Source (also in Vedant's link): http://www2.jpl.nasa.gov/basics/grav/primer.php

I also found this one - the website isn't in English but it might help a little, but not with angles.

enter image description here

and this explanation might be worth a look: http://www.schoolphysics.co.uk/age14-16/Astronomy/text/Slingshot_/index.html

and if all else fails, try this one:


Just kidding. :-)

  • $\begingroup$ All these analogies work very poorly for explaining the slow-down maneuver. It took me quite a few tries in the flash app to get the spceship to slow down. $\endgroup$ – SF. Jun 12 '15 at 13:54
  • $\begingroup$ I didn't like the 2nd pick (with the man holding hands with the boy), that's a little weird, but the Train example is simple. If you bounce a ball off the back of the train when the train is moving, the ball slows down, off the front, it speeds up. The trick is, as the spacecraft whips around the planet, if it flies off in partial synch with the direction of the planet's orbital velocity - that adds speed. If it flies in-front of the planet and gets pulled around come off the planet moving against it's orbital motion, that loses speed. Ahead or behind the planets motion is the factor. $\endgroup$ – userLTK Jun 12 '15 at 19:13
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    $\begingroup$ Slowing down enough to fall into the sun is a lot harder than it sounds :) $\endgroup$ – hobbs Jun 13 '15 at 16:20
  • $\begingroup$ Yeah, that makes sense now that I think about it. Venus' escape velocity isn't high enough and the ship would be traveling pretty fast at that point. $\endgroup$ – userLTK Jun 13 '15 at 16:59

An analogy I use to explain gravity assist to a true layman is a skateboarder and buses (the buses are old style with steel bodywork). The skateboarder has a powerful a magnet and an engine with very little fuel. The skateboarder can change direction by using her engine and modest amount of fuel, or she can use magnetic attraction on the buses going on the different routes around the area. The skateboarder can use the magnet to attract the board to the a bus that's going in a direction she wants to get pulled in. If she wants to speed up she gets behind a bus that's going the right direction and gets dragged up to the bus' speed. As she gets closer to the bus the magnetic forces get more powerful, so she steers a course that will keep her close enough to get a boost but far enough away that she doesn't get pulled into the bus. At the closest point of approach to the bus she fires her engine a little bit and propels herself away from the bus in the direction she wants to go. She's now faster than the bus.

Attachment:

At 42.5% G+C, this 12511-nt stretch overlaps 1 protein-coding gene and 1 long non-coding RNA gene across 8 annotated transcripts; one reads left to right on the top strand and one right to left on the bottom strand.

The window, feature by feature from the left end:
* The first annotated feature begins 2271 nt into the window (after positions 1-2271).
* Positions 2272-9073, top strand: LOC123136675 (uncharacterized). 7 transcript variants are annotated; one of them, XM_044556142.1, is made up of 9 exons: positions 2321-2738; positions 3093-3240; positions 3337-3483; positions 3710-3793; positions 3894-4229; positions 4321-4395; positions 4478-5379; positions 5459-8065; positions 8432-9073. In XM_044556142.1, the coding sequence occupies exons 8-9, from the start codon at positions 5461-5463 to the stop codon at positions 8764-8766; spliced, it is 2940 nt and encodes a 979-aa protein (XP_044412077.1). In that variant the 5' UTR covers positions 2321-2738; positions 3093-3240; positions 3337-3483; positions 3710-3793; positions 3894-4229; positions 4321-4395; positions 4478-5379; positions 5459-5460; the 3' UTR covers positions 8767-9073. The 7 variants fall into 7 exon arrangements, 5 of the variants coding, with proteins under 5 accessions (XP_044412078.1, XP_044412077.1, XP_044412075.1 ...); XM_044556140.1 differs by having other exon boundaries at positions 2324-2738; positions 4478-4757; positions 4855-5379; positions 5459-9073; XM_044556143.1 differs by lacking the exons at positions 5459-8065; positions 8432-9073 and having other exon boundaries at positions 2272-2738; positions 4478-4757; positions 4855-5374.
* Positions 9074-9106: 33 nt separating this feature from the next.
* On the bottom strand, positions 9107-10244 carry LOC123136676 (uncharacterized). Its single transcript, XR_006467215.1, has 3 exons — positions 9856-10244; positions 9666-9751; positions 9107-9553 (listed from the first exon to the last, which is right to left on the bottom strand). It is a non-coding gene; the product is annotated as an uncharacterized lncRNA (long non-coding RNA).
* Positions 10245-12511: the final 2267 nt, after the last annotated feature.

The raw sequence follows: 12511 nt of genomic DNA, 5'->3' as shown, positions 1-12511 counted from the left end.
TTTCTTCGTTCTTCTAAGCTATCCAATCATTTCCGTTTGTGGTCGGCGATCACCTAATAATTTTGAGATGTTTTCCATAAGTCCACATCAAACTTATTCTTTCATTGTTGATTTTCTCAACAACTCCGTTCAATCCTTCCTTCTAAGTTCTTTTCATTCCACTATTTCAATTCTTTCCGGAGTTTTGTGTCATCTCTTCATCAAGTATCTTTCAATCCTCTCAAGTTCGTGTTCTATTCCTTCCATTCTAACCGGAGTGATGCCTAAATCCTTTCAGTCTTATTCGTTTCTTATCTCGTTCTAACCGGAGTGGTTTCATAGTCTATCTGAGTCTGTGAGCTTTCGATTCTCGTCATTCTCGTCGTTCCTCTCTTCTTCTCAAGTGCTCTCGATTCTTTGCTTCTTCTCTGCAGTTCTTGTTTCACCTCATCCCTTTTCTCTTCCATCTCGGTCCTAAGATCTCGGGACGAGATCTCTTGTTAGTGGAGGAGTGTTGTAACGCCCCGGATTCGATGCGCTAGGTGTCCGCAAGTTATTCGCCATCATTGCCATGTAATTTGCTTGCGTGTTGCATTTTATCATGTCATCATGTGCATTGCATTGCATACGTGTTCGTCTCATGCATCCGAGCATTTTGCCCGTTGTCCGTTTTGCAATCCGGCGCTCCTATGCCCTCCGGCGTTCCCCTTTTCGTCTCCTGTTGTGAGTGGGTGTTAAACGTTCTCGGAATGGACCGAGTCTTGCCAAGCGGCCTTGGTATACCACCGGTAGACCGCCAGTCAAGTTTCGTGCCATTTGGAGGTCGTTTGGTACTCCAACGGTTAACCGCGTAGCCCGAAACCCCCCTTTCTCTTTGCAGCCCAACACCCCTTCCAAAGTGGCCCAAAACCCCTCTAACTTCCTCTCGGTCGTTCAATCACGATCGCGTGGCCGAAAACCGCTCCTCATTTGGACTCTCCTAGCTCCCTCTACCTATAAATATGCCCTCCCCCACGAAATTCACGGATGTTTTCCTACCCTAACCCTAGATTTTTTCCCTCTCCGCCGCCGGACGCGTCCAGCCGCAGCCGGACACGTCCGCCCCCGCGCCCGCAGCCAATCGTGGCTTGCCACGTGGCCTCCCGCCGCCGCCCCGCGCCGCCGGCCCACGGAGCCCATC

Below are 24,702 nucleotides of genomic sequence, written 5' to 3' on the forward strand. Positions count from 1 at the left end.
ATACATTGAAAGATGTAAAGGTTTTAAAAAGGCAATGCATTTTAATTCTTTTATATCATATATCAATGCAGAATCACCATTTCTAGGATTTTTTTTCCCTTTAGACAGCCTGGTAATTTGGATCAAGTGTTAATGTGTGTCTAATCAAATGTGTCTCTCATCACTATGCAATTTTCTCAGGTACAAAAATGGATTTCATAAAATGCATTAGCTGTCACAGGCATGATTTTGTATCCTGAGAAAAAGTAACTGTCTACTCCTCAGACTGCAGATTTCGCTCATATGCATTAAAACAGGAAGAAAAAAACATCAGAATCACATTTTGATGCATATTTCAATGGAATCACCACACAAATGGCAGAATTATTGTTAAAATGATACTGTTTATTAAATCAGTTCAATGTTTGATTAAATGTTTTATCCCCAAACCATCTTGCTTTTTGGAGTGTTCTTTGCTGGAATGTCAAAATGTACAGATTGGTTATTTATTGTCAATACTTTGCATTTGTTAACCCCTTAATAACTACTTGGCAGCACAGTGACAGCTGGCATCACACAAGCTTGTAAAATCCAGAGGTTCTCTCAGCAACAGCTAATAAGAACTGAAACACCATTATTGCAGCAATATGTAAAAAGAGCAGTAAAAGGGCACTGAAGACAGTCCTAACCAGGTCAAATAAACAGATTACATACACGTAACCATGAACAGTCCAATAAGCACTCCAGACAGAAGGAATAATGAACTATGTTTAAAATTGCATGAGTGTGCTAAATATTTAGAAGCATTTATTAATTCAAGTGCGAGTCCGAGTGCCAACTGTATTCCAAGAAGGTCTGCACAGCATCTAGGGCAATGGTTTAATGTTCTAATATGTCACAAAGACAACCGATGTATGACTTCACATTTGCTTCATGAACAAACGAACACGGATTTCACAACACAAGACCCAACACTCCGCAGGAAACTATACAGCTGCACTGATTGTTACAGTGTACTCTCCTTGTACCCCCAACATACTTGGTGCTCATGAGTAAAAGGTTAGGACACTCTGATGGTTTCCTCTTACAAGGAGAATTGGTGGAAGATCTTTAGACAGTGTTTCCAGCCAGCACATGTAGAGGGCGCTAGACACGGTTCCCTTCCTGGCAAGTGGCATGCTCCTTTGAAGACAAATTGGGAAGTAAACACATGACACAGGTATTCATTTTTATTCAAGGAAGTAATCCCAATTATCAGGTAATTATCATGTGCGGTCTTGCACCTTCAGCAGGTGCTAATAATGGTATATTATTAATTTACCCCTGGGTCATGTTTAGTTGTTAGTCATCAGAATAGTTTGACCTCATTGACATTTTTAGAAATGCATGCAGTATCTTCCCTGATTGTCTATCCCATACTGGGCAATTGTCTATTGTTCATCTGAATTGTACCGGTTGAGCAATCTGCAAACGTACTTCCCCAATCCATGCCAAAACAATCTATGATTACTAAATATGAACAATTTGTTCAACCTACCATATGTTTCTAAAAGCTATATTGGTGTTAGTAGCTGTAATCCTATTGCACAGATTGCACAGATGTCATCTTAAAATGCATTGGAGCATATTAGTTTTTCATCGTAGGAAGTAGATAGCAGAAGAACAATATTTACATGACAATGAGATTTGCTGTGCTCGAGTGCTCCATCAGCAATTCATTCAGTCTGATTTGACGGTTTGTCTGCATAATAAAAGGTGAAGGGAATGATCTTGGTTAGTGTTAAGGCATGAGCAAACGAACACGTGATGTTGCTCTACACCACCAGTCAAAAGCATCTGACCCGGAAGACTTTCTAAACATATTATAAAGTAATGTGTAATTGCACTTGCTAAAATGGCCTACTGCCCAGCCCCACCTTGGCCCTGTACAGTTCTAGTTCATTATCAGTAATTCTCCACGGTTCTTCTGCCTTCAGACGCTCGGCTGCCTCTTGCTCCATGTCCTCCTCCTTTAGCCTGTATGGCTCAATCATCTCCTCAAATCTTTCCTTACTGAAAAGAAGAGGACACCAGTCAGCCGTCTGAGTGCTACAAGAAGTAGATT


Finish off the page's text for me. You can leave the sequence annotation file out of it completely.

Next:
Even with a small amount of fuel the skateboarder can get around pretty well. She can change direction or slow down as long as there are buses going the right way at the right time, that magnet will drag her towards any bus that she gets near. If there's no bus going her way though she's in for a long, slow ride though.

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    $\begingroup$ imagining a skateboarder pulled by magnets is no better than imagining a space probe pulled by gravity... if the bus can attract you while approaching, it will slow you down while departing. intuitively, there is no reason why such trick should increase your speed $\endgroup$ – szulat Jun 12 '15 at 10:22
  • $\begingroup$ All i can say is that it works for me @szulat. I think it's because just about everyone understands magnetism and has played with magnets, but few have any understanding of gravity. $\endgroup$ – GdD Jun 12 '15 at 10:47